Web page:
Nic Berry should not be allowed to referee Super Rugby, much less a Super Rugby game where an Australian side is involved! Quite how he missed Billy Meakes’ 66thminute assault on Jason Emery boggles the mind. It was late, and it was a no-arms shoulder to the head that Owen Farrell would be proud to call his own.
Mr Berry and his fellow Australian TMO Ian Smith ignored the incident, which was somehow also missed by the assistant referees Marius van der Westhuizen (heard of him?) and AJ Jacobs. At least the Citing Commissioner saw it and Meakes will face the judicial committee for this one!
At Loftus Versveld there could be no doubt about the two yellow cards earned by the Bulls. But there s a question about Rasta Rasivhenge’s call that a penalty kick played back in-field by the Jaguares after the ball crossed the plane of touch was legitimate or not. If the player’s feet were in contact with the ground, it was not and the lineout should have gone to the Bulls, if the player was aerial at the time and played the ball back before he came to earth, then it was legitimate and “play on” was the correct call. I have not watched the replay of the incident yet, but it was a crucial moment. The Bulls were on top, ahead, and would have been in possession inside the Jaguares half. As play continued the Jaguares counter-attacked straight into the Bulls half, and the next phase of play lead to Tim Agaba’s yellow card.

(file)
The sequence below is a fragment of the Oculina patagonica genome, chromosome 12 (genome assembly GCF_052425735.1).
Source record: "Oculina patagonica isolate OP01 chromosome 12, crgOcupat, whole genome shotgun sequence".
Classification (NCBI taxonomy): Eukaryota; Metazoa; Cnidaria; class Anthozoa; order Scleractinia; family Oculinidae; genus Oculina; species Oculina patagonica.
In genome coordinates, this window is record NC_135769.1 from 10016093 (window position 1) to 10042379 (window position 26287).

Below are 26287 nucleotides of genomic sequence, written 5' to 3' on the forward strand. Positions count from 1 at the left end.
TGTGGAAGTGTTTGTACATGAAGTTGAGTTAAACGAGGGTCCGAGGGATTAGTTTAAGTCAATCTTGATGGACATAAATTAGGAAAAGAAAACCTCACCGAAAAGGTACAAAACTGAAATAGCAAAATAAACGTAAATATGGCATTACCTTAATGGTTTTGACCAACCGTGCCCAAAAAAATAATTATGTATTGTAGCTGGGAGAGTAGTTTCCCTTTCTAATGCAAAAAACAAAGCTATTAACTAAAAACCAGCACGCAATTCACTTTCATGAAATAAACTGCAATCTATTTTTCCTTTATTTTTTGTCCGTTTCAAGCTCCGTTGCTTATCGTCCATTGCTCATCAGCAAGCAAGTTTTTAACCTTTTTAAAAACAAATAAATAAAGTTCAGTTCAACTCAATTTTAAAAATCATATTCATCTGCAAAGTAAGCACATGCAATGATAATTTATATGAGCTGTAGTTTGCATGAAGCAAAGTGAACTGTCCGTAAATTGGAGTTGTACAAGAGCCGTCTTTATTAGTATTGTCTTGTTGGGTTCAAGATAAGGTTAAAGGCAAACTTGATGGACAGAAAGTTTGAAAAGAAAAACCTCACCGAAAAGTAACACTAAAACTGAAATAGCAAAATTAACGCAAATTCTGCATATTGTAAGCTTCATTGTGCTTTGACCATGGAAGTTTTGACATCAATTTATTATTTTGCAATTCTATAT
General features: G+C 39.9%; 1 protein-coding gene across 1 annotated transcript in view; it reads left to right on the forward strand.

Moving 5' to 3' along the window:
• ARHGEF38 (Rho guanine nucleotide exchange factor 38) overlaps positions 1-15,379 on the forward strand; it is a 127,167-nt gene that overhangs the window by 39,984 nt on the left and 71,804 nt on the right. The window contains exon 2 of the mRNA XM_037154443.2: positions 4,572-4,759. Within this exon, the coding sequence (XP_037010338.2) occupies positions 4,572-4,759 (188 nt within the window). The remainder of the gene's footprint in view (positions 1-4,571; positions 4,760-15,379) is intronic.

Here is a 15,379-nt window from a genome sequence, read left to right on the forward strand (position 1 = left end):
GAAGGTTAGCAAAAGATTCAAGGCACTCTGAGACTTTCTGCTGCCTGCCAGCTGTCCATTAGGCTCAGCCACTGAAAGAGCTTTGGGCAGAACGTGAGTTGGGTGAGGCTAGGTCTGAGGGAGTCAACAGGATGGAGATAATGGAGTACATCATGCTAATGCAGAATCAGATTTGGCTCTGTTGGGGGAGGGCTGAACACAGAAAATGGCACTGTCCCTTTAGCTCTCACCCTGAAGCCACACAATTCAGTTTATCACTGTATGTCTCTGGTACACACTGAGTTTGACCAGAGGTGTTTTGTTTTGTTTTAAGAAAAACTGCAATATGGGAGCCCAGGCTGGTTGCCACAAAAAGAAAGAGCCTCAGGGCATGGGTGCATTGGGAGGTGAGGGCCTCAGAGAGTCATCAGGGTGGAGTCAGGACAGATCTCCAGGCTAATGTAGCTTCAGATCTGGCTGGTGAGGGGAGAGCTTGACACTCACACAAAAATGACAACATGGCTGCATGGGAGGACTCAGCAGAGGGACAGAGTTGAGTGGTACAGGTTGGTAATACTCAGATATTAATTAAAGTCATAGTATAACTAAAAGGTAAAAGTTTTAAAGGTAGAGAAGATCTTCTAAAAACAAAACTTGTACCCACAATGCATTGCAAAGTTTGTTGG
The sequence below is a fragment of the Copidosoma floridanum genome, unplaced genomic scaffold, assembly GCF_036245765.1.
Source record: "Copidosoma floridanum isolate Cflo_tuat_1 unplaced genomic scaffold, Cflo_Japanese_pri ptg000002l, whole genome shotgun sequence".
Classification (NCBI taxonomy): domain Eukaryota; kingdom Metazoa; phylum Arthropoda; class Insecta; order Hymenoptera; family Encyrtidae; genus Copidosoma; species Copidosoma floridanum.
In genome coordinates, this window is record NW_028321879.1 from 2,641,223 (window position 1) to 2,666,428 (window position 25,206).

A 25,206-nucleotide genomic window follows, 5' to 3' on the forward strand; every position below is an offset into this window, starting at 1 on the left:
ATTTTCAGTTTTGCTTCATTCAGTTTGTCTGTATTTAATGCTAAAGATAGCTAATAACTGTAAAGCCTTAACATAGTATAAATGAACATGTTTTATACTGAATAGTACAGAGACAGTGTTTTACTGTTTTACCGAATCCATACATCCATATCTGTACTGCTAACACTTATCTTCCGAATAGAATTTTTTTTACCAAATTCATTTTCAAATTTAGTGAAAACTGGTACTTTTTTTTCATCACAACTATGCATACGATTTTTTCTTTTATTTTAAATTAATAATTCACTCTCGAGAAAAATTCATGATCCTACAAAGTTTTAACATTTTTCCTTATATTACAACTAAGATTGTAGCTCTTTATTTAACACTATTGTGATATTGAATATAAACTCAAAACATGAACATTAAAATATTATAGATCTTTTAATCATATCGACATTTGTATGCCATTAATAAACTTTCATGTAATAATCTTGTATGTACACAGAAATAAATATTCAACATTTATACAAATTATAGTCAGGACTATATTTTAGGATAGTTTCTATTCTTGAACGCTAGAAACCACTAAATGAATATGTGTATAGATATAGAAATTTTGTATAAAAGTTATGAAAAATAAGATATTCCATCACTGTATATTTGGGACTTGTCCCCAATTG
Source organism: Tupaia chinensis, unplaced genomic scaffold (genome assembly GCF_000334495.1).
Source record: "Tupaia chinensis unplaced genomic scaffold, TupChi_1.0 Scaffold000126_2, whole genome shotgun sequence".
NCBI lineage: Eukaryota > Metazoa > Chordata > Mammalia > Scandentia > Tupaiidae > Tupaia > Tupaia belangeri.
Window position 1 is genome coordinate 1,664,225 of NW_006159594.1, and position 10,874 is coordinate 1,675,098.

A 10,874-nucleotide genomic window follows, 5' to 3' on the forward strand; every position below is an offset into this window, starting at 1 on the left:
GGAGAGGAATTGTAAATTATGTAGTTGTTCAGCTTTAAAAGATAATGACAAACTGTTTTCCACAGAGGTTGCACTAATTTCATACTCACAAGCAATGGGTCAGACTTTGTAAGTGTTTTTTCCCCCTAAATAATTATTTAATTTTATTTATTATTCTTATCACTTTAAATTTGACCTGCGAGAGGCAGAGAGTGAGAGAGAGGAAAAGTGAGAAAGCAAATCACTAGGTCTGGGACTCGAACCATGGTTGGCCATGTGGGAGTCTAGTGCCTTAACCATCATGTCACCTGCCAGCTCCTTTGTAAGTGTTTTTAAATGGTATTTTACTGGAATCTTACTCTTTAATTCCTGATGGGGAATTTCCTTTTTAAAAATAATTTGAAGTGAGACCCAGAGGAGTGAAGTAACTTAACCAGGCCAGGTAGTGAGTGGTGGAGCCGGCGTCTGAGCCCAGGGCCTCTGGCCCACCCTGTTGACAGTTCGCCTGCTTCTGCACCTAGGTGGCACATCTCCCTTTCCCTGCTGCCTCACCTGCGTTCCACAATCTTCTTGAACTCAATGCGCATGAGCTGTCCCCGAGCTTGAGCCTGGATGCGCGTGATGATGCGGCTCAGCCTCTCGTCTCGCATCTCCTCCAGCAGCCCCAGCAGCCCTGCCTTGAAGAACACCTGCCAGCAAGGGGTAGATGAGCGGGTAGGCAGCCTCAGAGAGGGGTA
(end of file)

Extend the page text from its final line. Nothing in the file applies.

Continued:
Whilst the Bulls have only themselves to blame for losing to a sub-par Jaguares outfit, the really crucial moments in the entire game came when the referee and his assistants missed two clear forward passes in the run-up to two Jaguares tries. Neither try should have been awarded!
The bottom line to this entire discussion, is that in three games referees made decisions that had a direct impact on the outcome of the game, Jaco Peyper’s yellow cards, Marius van der Westhuizen’s error ridden performance, crowned by a very harsh yellow card, and Nic Berry’s performance for the Rebels.
Whether Brendon Pickerill and Rsata Rashivenge erred in allowing the game to continue when the ball appeared to be out remains a question that will only be answered when I have time to go and sit and watch my recording of the incident again, but the entire officiating team missed those forward passes.
The Little Guys
What do Damian McKenzie, Dillyn Leyds, Curwin Bosch, Semisi Masirewa, Bautista Delguy, Rosko Specman, and Cheslin Kolbe all have in common?
They are little guys, every one of them.
And they are amongst the most exciting rugby players on the planet today. Quickness is their hallmark.
There is a marked difference between “quick” and ‘Fast” in this context.
These men are amongst the most elusive runners in the business, with a quickness of hands and feet that frequently dazzles opponents as they swirl and twirl their way past tackles and in and out of spaces.